The way I used it above--the reason I am able to sell books off ideas rather than writing the full book--is that I have proved myself by writing several full books that I sold. For example, I had written the full book of By Darkness Hid, then I sold the next two in the series without having to write them first. And that's a little different, since they were in the same series. But when I wanted to write another book for that same publisher, I was able to sign a contract just on the idea. By then, the publisher trusted me.

      The same scenario happened with Zondervan. My agent sold them Replication by sending them the book to read. And they bought it. Then I was able to pitch them ideas, and I signed a contract for the Safe Lands trilogy before I wrote those books.

      So in that regard, "multi=published" means having proved yourself with your publishing house or within the publishing industry.

      And as a side note, I'm established enough now that I could sell fiction to any Christian market house without having written the book first. But if I wanted to sell a book to the general market, I would have to start over and write a full book and prove myself. So there are exceptions based on which industry you're in.

    2. Okay, thanks for the info! I was just wondering when I can start selling stories based on ideas :) So probably NOT after my trilogy releases, but maybe after I (traditionally) put out another series?

    3. My guess is that once your trilogy releases, you could possibly sell Miralee a new book off an idea, if she is wanting more YA. For other trad publishers, you might have to prove yourself with one full book first. And then once you've written for several publishers, you likely won't have to prove yourself anymore.

  2. Thank you, Mrs. Williamson! This was very interesting and something I will keep in mind for the future. I recently rewrote my hook sentence to help me hone in on the main plot, and some feedback on how well it sets up the book would be great! It is:
    A seventeen-year-old archer named Uriah stumbles upon a peaceful Roanoke village under threat and foils their enemies on a whim, only later to realize that the God he despises may have orchestrated his arrival for the salvation of the Roanokes… and may demand Uriah's life before the war can end.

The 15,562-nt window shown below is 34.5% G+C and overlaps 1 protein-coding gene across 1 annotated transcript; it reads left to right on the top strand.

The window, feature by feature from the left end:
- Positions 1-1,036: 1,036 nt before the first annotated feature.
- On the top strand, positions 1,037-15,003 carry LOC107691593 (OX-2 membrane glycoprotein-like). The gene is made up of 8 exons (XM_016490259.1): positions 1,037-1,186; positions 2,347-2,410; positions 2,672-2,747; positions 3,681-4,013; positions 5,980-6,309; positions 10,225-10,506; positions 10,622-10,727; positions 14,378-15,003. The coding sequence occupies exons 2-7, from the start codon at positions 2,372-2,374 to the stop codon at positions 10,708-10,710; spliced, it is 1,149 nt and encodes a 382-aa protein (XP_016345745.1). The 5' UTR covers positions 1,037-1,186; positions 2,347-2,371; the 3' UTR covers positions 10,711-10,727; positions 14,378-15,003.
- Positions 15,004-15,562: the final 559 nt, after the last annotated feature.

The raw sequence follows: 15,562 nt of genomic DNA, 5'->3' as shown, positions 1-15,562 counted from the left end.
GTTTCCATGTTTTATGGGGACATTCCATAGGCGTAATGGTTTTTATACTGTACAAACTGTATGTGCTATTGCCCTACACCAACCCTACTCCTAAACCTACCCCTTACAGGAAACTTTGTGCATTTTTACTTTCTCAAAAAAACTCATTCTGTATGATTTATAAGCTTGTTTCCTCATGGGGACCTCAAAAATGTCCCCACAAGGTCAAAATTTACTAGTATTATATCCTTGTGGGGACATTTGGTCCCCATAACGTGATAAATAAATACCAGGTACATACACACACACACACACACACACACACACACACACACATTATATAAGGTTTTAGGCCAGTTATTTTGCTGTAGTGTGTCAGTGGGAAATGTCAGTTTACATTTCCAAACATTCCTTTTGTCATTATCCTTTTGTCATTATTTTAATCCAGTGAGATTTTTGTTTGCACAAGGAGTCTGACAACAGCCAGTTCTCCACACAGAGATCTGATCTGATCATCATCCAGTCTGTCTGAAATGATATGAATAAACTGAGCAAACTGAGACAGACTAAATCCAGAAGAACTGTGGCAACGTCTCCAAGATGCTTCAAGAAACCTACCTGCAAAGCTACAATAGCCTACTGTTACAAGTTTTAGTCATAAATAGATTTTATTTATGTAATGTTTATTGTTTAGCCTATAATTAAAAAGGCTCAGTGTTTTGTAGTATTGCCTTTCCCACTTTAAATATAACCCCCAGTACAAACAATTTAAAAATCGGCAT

1. That's a great start, Olivia. I am intrigued by this pitch. So, good job! Here is my feedback:

      First, it’s always a good idea not to use any fantasy words, places, or names in your pitch. The human brain has the tendency to latch onto them and try to remember, which is distracting and sometimes confusing in a pitch sentence. Try to keep things generic. Also, the word “Roanoke” makes me think of Virginia, though I think this is fantasy, so that is also confusing.

      Also, while the “on a whim” and the “God orchestrated this” parts are likely important to the story, they make the pitch wordy. With pitch sentences, trim, trim, trim. Here is my edit on your sentence:

      A seventeen-year-old archer sets out to defend a peaceful village from the threat of their enemies, only to realize that the God he despises may demand his life in order to succeed.

      Here is a post I wrote on writing a logline that you might find helpful:

    2. Thank you, Mrs. Williamson! I like your rewrite of my pitch sentence. It does read a lot smoother. :)

    3. Okay, so I read through your post and worked to trim it down even further.
      A seventeen-year-old archer defends a clueless village from invasion, but his heroism drags him into a war in which victory may require his death.
      24 words. How's that?